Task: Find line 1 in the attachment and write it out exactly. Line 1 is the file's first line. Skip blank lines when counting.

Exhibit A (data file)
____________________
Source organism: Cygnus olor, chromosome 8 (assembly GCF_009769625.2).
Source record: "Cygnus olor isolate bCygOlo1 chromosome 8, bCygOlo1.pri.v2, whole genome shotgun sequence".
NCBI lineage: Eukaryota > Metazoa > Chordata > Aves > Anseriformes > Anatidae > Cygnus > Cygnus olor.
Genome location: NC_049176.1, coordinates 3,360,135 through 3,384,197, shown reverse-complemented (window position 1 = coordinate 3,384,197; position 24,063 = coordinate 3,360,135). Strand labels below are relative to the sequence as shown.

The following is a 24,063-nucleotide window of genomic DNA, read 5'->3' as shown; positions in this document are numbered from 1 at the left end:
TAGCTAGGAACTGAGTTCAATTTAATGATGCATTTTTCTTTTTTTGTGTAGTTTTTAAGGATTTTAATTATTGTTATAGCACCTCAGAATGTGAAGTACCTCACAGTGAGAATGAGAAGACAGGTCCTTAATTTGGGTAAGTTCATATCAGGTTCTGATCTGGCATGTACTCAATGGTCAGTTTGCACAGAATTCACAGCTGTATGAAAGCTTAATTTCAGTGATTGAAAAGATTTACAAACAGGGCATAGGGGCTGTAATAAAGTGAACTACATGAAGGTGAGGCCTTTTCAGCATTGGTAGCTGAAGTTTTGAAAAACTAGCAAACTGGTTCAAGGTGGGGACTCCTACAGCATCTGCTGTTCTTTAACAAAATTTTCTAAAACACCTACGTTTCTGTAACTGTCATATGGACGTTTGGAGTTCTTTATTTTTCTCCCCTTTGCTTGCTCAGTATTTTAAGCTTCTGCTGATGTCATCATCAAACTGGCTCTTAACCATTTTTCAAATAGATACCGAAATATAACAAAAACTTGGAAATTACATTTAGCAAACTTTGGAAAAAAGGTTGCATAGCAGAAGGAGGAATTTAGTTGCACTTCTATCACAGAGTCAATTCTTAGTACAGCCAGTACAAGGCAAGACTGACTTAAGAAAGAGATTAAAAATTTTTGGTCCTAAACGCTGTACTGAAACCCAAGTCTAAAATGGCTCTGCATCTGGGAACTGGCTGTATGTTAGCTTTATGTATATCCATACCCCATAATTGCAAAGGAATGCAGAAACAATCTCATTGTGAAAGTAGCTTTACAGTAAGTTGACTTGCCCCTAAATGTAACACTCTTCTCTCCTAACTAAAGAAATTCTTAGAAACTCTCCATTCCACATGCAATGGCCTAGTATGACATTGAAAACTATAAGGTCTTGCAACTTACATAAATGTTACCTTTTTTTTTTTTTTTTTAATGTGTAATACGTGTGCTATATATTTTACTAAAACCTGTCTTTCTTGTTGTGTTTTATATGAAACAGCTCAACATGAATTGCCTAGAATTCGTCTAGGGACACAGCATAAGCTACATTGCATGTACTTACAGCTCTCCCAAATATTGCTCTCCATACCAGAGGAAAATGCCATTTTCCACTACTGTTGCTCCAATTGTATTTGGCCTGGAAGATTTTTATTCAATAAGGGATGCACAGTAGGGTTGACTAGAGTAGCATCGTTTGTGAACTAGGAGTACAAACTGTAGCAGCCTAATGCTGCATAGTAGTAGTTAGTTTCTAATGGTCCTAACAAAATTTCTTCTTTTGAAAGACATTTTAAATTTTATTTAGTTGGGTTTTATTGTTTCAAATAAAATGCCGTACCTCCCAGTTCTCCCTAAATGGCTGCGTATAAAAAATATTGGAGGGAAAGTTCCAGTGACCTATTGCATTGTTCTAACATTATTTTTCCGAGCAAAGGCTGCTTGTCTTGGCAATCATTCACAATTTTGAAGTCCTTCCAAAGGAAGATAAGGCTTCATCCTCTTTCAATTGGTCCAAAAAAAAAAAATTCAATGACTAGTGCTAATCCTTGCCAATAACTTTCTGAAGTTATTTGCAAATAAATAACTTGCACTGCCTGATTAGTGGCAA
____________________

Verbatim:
Source organism: Cygnus olor, chromosome 8 (assembly GCF_009769625.2).